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J Infect Dis. 1999 Dec;180(6):1894-901.

The changing epidemiology of meningococcal disease in the United States, 1992-1996.

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  • 1Division of Bacterial Diseases, National Center for Infectious Diseases, Centers for Disease Control and Prevention, Atlanta, GA 30333, USA. NAR5@cdc.gov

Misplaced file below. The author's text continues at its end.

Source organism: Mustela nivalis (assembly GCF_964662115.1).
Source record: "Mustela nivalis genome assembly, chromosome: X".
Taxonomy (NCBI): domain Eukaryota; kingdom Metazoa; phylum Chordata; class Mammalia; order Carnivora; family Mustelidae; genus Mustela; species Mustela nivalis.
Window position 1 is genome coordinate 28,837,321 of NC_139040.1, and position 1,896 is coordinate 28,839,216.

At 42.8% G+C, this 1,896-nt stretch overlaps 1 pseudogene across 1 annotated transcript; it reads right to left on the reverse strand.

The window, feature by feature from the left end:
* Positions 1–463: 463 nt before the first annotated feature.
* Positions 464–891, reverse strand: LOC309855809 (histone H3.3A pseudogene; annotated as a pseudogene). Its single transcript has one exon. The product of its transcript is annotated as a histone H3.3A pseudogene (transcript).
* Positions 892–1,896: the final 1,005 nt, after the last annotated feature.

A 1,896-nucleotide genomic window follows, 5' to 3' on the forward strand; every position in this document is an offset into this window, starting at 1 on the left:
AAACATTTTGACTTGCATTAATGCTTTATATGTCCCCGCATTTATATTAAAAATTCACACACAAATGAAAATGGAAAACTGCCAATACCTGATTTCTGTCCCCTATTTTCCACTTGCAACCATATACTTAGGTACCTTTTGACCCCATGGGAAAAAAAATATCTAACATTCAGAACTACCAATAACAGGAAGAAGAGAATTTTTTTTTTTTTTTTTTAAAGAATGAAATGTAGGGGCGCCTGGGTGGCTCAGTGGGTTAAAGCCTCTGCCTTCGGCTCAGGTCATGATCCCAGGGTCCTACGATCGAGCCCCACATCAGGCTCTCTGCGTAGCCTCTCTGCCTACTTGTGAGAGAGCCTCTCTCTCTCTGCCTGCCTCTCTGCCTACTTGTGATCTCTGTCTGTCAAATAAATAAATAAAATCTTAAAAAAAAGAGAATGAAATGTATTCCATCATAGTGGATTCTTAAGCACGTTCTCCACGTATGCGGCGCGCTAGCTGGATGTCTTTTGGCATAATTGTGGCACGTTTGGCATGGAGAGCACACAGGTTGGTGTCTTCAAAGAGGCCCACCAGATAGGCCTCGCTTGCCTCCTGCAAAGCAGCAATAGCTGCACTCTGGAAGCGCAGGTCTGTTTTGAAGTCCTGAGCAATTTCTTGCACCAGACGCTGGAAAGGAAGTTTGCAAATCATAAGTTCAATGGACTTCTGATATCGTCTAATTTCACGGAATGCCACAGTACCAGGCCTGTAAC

New meningococcal vaccines are undergoing clinical trials, and changes in the epidemiologic features of meningococcal disease will affect their use. Active laboratory-based, population-based US surveillance for meningococcal disease during 1992-1996 was used to project that 2400 cases of meningococcal disease occurred annually. Incidence was highest in infants; however, 32% of cases occurred in persons >/=30 years of age. Serogroup C caused 35% of cases; serogroup B, 32%; and serogroup Y, 26%. Increasing age (relative risk [RR], 1.01 per year), having an isolate obtained from blood (RR, 4.5), and serogroup C (RR, 1.6) were associated with increased case fatality. Among serogroup B isolates, the most commonly expressed serosubtype was P1.15; 68% of isolates expressed 1 of the 6 most common serosubtypes. Compared with cases occurring in previous years, recent cases are more likely to be caused by serogroup Y and to occur among older age groups. Ongoing surveillance is necessary to determine the stability of serogroup and serosubtype distribution.

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